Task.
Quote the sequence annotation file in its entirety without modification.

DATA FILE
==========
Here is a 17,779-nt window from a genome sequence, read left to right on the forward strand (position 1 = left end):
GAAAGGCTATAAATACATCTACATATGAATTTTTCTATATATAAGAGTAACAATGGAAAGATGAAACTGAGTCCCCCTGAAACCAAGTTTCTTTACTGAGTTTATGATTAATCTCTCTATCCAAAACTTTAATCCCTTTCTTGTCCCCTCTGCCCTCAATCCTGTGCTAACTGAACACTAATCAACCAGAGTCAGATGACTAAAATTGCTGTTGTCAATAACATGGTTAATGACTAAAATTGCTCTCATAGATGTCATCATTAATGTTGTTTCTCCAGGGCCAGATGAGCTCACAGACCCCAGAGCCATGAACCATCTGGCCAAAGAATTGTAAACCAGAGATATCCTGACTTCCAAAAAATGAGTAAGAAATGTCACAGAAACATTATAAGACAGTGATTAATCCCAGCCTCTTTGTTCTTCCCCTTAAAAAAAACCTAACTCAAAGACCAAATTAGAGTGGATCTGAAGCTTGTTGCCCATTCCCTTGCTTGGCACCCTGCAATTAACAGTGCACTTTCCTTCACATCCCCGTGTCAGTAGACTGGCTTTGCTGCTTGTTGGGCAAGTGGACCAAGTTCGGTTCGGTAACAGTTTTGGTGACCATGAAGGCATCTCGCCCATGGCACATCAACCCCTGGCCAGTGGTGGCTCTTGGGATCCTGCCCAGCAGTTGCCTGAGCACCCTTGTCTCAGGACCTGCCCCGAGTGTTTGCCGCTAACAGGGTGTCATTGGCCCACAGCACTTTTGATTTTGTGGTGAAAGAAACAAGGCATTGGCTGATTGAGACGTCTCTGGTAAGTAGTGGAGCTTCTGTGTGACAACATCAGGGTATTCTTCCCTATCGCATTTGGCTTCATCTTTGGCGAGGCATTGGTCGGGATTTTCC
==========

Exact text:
Here is a 17,779-nt window from a genome sequence, read left to right on the forward strand (position 1 = left end):
GAAAGGCTATAAATACATCTACATATGAATTTTTCTATATATAAGAGTAACAATGGAAAGATGAAACTGAGTCCCCCTGAAACCAAGTTTCTTTACTGAGTTTATGATTAATCTCTCTATCCAAAACTTTAATCCCTTTCTTGTCCCCTCTGCCCTCAATCCTGTGCTAACTGAACACTAATCAACCAGAGTCAGATGACTAAAATTGCTGTTGTCAATAACATGGTTAATGACTAAAATTGCTCTCATAGATGTCATCATTAATGTTGTTTCTCCAGGGCCAGATGAGCTCACAGACCCCAGAGCCATGAACCATCTGGCCAAAGAATTGTAAACCAGAGATATCCTGACTTCCAAAAAATGAGTAAGAAATGTCACAGAAACATTATAAGACAGTGATTAATCCCAGCCTCTTTGTTCTTCCCCTTAAAAAAAACCTAACTCAAAGACCAAATTAGAGTGGATCTGAAGCTTGTTGCCCATTCCCTTGCTTGGCACCCTGCAATTAACAGTGCACTTTCCTTCACATCCCCGTGTCAGTAGACTGGCTTTGCTGCTTGTTGGGCAAGTGGACCAAGTTCGGTTCGGTAACAGTTTTGGTGACCATGAAGGCATCTCGCCCATGGCACATCAACCCCTGGCCAGTGGTGGCTCTTGGGATCCTGCCCAGCAGTTGCCTGAGCACCCTTGTCTCAGGACCTGCCCCGAGTGTTTGCCGCTAACAGGGTGTCATTGGCCCACAGCACTTTTGATTTTGTGGTGAAAGAAACAAGGCATTGGCTGATTGAGACGTCTCTGGTAAGTAGTGGAGCTTCTGTGTGACAACATCAGGGTATTCTTCCCTATCGCATTTGGCTTCATCTTTGGCGAGGCATTGGTCGGGATTTTCC